Blocking IL-15 prevents the induction of allergen-specific T cells and allergic inflammation in vivo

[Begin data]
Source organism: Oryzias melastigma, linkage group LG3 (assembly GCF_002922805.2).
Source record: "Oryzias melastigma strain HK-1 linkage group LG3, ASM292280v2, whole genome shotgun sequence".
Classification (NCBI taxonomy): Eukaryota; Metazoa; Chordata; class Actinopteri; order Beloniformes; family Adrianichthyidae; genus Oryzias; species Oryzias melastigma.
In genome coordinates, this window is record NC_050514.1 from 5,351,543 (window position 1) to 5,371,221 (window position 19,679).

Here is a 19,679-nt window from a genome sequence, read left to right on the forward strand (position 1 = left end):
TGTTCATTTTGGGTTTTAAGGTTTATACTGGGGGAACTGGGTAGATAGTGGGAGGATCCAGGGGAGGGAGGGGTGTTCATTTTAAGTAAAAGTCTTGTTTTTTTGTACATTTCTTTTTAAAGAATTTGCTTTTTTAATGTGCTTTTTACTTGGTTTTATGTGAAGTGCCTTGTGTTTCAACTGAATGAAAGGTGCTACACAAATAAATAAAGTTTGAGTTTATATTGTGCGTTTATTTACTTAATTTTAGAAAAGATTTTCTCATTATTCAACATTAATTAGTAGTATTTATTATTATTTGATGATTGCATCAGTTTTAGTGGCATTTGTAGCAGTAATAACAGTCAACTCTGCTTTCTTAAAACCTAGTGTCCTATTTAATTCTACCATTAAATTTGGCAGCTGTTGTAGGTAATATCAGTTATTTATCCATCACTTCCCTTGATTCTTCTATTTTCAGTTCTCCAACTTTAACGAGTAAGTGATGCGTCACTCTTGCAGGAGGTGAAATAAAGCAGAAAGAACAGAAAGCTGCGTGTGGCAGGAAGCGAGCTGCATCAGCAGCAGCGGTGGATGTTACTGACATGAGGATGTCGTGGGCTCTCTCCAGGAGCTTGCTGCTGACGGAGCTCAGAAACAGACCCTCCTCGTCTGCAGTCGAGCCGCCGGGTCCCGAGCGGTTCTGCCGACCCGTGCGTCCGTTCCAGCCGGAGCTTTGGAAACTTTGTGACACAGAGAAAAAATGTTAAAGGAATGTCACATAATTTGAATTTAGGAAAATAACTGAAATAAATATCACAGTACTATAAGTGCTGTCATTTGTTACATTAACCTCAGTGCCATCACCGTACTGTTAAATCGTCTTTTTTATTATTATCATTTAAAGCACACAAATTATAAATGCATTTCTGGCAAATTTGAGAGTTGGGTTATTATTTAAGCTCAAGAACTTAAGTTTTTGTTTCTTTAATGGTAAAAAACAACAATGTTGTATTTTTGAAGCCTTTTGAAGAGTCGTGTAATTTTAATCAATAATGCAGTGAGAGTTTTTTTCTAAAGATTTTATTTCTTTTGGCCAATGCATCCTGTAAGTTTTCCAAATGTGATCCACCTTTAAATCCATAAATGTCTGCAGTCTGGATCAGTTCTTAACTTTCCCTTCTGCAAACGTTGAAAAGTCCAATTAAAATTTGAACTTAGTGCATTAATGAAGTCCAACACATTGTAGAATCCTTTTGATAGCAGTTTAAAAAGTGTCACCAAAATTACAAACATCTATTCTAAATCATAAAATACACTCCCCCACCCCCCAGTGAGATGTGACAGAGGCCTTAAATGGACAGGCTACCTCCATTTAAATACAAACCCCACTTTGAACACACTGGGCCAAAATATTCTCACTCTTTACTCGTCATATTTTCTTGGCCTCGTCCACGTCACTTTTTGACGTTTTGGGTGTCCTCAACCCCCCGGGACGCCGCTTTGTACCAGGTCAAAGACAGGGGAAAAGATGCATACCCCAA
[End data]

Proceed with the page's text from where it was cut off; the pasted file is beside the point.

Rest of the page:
IL-15 has been shown to accelerate and boost allergic sensitization in mice. Using a murine model of allergic sensitization to OVA, we present evidence that blocking endogenous IL-15 during the sensitization phase using a soluble IL-15Ralpha (sIL-15Ralpha) suppresses the induction of Ag-specific, Th2-differentiated T cells. This significantly reduces the production of OVA-specific IgE and IgG and prevents the induction of a pulmonary inflammation. Release of proinflammatory TNF-alpha, IL-1beta, IL-6, and IL-12 as well as that of Th2 cytokines IL-4, IL-5, and IL-13 into the bronchi are significantly reduced, resulting in suppressed recruitment of eosinophils and lymphocytes after allergen challenge. It is of clinical relevance that the airway hyper-responsiveness, a major symptom of human asthma bronchiale, is significantly reduced by sIL-15Ralpha treatment. Ex vivo analysis of the draining lymph nodes revealed reduced numbers of CD8, but not CD4, memory cells and the inability of T cells of sIL-15Ralpha-treated mice to proliferate and to produce Th2 cytokines after in vitro OVA restimulation. This phenomenon is not mediated by enhanced numbers of CD4(+)/CD25(+) T cells. These results show that IL-15 is important for the induction of allergen-specific, Th2-differentiated T cells and induction of allergic inflammation in vivo.